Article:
Memory management may not be something that you think a lot about. But if you use a computer, then you should know that memory is an integral part of the machine. Memory exists in several parts of a computer, from the hard drives to the operating system to the applications and programs being used on the computer.
Memory management can mean different things. In the case of hardware, memory is the physical components which store data. This could be a computer chip, hard drives and RAM, or random access memory. All of these items are tangible.
The operating system’s memory management involves how and where blocks of memory are allocated at any given time. In the case of the operating system, memory is dynamic. Because there is a finite amount, memory must be shifted from one are of the operating system to another, depending on where memory is needed the most at a particular time.
Applications handle memory in such a way as to ensure that adequate memory is available for the processes within the application. These processes include any structures of data or objects. In an application, memory is both allocated and recycled.
Allocation and Recycling
Allocation occurs when a program requests a memory block. Once the request occurs, the requested block must be allocated from larger data blocks within the operating system. This process is the job of the memory manager, also known as the allocator.
Should the allocated blocks of memory and data no longer be required by an operating system or application, they can be recycled. The recycling of memory allows the blocks to be reused.
You may have seen the term ‘cache’ used to describe a web site you recently visited. But in fact, the cache is applicable to the memory allocation and recycling processes which occur within a computer. Just as with a web page, the cache’s purpose is to keep those blocks of data that are used most often instantly available when a computer user needs them.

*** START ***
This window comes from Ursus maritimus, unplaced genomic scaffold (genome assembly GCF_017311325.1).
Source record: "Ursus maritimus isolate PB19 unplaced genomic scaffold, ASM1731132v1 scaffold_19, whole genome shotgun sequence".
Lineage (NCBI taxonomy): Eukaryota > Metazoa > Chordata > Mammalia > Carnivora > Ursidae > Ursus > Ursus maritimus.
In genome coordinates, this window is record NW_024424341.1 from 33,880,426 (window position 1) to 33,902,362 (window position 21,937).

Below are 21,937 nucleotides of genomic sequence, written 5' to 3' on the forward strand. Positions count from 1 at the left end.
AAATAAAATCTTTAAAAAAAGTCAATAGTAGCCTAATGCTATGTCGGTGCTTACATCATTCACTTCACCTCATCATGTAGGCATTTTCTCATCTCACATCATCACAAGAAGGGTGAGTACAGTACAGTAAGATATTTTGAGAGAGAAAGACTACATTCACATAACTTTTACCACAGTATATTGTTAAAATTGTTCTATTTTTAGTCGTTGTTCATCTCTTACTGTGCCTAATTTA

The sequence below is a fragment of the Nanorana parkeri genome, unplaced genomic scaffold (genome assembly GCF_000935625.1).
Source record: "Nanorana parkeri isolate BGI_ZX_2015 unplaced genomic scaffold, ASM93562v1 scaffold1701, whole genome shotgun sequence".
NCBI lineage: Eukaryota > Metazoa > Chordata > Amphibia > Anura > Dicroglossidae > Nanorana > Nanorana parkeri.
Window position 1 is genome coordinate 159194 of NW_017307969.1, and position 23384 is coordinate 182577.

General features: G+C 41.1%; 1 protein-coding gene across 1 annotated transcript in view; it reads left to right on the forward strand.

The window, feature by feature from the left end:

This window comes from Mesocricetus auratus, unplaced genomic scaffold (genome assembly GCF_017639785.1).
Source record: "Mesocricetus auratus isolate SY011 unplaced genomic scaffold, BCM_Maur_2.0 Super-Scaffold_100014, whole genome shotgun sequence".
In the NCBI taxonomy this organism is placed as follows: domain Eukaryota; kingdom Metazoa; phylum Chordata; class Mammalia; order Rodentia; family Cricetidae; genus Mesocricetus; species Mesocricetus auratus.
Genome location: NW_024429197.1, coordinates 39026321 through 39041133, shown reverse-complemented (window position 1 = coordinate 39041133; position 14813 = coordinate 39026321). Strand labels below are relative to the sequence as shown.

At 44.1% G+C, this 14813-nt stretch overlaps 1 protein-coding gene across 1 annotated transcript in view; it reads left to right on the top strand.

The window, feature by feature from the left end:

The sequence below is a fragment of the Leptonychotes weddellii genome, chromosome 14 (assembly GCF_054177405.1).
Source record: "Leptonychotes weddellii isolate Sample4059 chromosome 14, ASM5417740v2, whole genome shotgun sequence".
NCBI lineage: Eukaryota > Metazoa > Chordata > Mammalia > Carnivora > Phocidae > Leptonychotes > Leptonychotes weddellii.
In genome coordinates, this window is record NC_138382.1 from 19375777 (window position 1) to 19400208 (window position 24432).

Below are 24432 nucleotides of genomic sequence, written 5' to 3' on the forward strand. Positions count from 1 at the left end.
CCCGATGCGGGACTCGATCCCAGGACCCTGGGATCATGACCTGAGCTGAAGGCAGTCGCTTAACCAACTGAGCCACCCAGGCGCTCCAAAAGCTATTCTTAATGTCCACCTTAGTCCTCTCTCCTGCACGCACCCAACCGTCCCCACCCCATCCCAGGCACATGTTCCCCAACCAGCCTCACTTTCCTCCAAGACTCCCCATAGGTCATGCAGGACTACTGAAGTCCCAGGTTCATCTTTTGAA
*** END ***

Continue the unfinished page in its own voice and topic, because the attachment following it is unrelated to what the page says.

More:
Where computers are concerned, a primary or level 1 cache must be built into the machine. These cache types are very small in size, ranging from two to 64 KB, and are located inside a computer’s CPU (central processing unit).
Further caches exist typically on a computer’s memory card. These ‘level 2’ caches are located near the CPU and directly connected to it. The use of the level 2 cache is controlled by the L2 controller, which is located on the motherboard and appears as a dedicated integrated circuit. Usually, the high-end limit of these level 2 caches can be as much as 2MB.
Caching is an important part of a computer system, and even more so where the purchase of a system is concerned. Some systems which are priced inexpensively will not include a level 2 cache. However, this can affect the performance of a CPU. Many of today’s modern systems have the level 2 cache built directly into the CPU of the machine.
Common Memory Management Issues
Interestingly, poor management practice is often at the root of many common issues with memory management. One common issue is the leakage of memory, which occurs when programs allocate memory, but don’t release it.
External fragmentation is another commonly-experience memory management issue. Caused by poor allocators, external fragmentation occurs when blocks of memory are released and received so poorly that the distribution of adequately-sized memory blocks is no longer possible, despite the availability of spare memory.
A computer has many components, but memory is one of the most crucial. Learning about the different types of memory and how different processes handle it is a good idea for anyone considering the purchase of a new system.
- How computer memory works
Guest author Rita Sanches writes on a variety of topics related to technology. She recommends www.highspeed-internet-providers.co as a resource for understanding how the internet operates.